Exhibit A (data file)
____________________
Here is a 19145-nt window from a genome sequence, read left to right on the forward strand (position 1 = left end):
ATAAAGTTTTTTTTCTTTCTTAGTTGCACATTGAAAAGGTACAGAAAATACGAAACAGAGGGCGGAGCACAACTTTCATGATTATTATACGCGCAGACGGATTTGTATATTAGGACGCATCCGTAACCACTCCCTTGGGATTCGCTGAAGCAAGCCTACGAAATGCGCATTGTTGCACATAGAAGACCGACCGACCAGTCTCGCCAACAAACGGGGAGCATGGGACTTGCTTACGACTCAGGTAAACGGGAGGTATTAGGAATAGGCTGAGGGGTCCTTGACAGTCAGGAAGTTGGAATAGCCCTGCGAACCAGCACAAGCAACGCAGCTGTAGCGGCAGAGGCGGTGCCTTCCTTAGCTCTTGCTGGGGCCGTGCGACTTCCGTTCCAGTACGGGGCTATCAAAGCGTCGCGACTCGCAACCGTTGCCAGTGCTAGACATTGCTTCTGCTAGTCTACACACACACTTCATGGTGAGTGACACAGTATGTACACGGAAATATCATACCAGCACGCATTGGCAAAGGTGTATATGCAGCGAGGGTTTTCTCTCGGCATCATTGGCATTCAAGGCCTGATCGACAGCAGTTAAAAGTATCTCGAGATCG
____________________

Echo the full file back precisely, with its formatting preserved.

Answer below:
Here is a 19145-nt window from a genome sequence, read left to right on the forward strand (position 1 = left end):
ATAAAGTTTTTTTTCTTTCTTAGTTGCACATTGAAAAGGTACAGAAAATACGAAACAGAGGGCGGAGCACAACTTTCATGATTATTATACGCGCAGACGGATTTGTATATTAGGACGCATCCGTAACCACTCCCTTGGGATTCGCTGAAGCAAGCCTACGAAATGCGCATTGTTGCACATAGAAGACCGACCGACCAGTCTCGCCAACAAACGGGGAGCATGGGACTTGCTTACGACTCAGGTAAACGGGAGGTATTAGGAATAGGCTGAGGGGTCCTTGACAGTCAGGAAGTTGGAATAGCCCTGCGAACCAGCACAAGCAACGCAGCTGTAGCGGCAGAGGCGGTGCCTTCCTTAGCTCTTGCTGGGGCCGTGCGACTTCCGTTCCAGTACGGGGCTATCAAAGCGTCGCGACTCGCAACCGTTGCCAGTGCTAGACATTGCTTCTGCTAGTCTACACACACACTTCATGGTGAGTGACACAGTATGTACACGGAAATATCATACCAGCACGCATTGGCAAAGGTGTATATGCAGCGAGGGTTTTCTCTCGGCATCATTGGCATTCAAGGCCTGATCGACAGCAGTTAAAAGTATCTCGAGATCG